Then why not just revert to socialism? Not so fast, say the Radical Orthodoxy types. Pure utopian socialism and pure utopian capitalism both produce ideal results in theory, but they are never achieved in practice — not even close. In the real world, we all live in a hybrid of capitalism and socialism — and we always will. It’s only a matter of which way the balance will tilt — a little more to the left or a little more to the right. There’s no guarantee that an economy that tilts to the left will renounce consumer culture and ensure that all needs will be meet before any wants are indulged — any more than one that tilts to the right. That requires a greater cultural revolution than left-right politics will ever produce.
Is politics then a lost cause? The early Christians did not seek to change the institutions of their time. Christ said “Render unto Caesar the things that are Caesar’s” to suggest that we cannot pursue humility and redemption in a system dedicated to pursuing wealth and power. The early Christians sought instead to build a counter-culture based on love and compassion and radical transformation. There lies the real cultural revolution.
In other words, the politics of the early Christian movement was a politics of community, built from the ground up rather than imposed by government. It was rooted in Christ’s lifestyle of renouncing possessions and taking only what is needed to serve others. In such a community, God’s abundance was indeed sufficient and artificial scarcity was an aberration still in its very infancy in the larger profane society.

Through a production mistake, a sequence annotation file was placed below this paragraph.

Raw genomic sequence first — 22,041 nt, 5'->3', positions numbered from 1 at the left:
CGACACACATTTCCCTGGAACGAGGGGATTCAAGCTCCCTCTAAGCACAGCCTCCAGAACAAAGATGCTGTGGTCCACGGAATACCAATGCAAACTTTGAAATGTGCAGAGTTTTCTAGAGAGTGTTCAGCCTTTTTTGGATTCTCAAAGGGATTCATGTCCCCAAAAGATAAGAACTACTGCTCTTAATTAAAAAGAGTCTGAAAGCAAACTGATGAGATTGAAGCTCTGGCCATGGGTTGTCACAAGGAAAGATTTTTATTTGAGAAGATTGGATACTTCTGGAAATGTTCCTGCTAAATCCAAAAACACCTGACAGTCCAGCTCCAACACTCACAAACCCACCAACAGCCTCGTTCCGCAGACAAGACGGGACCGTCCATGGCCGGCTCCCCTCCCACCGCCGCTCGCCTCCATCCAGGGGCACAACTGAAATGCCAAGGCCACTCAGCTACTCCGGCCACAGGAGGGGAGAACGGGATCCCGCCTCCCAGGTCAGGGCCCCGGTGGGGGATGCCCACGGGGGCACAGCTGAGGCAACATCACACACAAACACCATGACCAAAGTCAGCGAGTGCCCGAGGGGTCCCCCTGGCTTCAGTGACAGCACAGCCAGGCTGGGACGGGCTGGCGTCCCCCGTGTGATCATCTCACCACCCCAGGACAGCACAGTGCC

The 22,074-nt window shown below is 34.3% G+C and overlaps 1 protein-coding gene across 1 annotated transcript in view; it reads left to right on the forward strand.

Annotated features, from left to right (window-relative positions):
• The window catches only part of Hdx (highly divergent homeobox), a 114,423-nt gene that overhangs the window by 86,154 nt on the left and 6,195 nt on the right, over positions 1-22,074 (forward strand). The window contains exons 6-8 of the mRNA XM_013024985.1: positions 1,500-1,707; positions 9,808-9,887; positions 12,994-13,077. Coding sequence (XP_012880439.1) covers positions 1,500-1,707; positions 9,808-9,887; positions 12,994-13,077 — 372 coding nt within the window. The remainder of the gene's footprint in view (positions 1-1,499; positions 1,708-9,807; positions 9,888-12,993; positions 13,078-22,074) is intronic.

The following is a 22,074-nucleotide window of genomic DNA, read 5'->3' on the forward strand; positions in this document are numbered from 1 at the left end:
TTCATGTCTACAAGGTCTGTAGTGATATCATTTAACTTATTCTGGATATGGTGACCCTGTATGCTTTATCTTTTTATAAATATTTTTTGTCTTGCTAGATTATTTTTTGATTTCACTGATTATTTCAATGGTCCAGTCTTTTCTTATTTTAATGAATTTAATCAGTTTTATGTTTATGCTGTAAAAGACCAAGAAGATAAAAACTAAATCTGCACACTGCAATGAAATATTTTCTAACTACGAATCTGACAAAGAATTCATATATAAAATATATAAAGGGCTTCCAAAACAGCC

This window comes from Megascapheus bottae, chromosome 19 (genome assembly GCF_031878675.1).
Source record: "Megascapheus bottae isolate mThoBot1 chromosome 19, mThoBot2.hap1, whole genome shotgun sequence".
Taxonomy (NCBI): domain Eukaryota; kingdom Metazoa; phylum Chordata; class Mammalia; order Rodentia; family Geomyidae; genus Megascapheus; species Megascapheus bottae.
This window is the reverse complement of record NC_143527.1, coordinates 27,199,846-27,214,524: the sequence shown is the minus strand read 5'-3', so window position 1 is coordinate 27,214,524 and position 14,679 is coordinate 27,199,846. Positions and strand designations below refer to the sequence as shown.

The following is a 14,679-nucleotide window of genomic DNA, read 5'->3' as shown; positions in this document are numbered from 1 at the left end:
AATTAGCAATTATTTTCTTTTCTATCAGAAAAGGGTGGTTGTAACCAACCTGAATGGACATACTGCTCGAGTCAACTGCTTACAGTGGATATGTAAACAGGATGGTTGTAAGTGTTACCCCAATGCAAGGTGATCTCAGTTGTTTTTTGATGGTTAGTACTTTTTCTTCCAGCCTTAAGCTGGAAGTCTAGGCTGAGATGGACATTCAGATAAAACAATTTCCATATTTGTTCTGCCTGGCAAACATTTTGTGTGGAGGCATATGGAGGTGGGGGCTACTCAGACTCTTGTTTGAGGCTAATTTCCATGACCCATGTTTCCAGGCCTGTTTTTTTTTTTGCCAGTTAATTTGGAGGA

In the modern age, is it sufficient just to build community? The Mafia is a community, but one built on perverse principles. True community in the Christian vision is built on a specific set of principles — centered on loving one’s neighbour, following one’s calling, and living a life transformed by the cross. This is the context that turns artificial scarcity into God’s full abundance, as followers renounce unnecessary consumption in favour of living the Christian mission with what God is already providing.
And where is this lifestyle going to come from if not from the church? That’s not to say we should abandon the separation of church and state. The state is not an appropriate vehicle for leading any sort of cultural revolution, as evidenced by China. It needs to be rooted first of all in a genuine moral revolution. And the church is the only place that has a radical counter-paradigm that can truly challenge the wrong turn that The Enlightenment took two centuries ago. That’s why Radical Orthodoxy claims that orthodoxy is at the heart of genuine radicalism. Wrap your head around that seeming contradiction.